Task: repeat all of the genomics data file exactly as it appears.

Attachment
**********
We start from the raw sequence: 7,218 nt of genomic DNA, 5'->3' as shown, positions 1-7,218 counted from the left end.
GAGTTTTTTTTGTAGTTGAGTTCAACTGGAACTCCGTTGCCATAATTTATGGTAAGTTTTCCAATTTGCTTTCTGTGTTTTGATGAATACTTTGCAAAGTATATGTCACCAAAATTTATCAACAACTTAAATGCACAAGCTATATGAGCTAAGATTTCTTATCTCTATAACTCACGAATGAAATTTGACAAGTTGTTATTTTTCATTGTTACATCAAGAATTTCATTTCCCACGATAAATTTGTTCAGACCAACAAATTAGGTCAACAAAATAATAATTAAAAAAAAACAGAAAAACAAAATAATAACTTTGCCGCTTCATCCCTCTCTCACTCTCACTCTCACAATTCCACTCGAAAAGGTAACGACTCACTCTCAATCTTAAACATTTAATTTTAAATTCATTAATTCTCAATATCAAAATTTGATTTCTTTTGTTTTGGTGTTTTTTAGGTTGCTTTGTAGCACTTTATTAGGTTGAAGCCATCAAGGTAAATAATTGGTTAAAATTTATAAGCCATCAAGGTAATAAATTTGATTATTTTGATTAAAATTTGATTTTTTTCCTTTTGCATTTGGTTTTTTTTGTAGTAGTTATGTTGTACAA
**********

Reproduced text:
We start from the raw sequence: 7,218 nt of genomic DNA, 5'->3' as shown, positions 1-7,218 counted from the left end.
GAGTTTTTTTTGTAGTTGAGTTCAACTGGAACTCCGTTGCCATAATTTATGGTAAGTTTTCCAATTTGCTTTCTGTGTTTTGATGAATACTTTGCAAAGTATATGTCACCAAAATTTATCAACAACTTAAATGCACAAGCTATATGAGCTAAGATTTCTTATCTCTATAACTCACGAATGAAATTTGACAAGTTGTTATTTTTCATTGTTACATCAAGAATTTCATTTCCCACGATAAATTTGTTCAGACCAACAAATTAGGTCAACAAAATAATAATTAAAAAAAAACAGAAAAACAAAATAATAACTTTGCCGCTTCATCCCTCTCTCACTCTCACTCTCACAATTCCACTCGAAAAGGTAACGACTCACTCTCAATCTTAAACATTTAATTTTAAATTCATTAATTCTCAATATCAAAATTTGATTTCTTTTGTTTTGGTGTTTTTTAGGTTGCTTTGTAGCACTTTATTAGGTTGAAGCCATCAAGGTAAATAATTGGTTAAAATTTATAAGCCATCAAGGTAATAAATTTGATTATTTTGATTAAAATTTGATTTTTTTCCTTTTGCATTTGGTTTTTTTTGTAGTAGTTATGTTGTACAA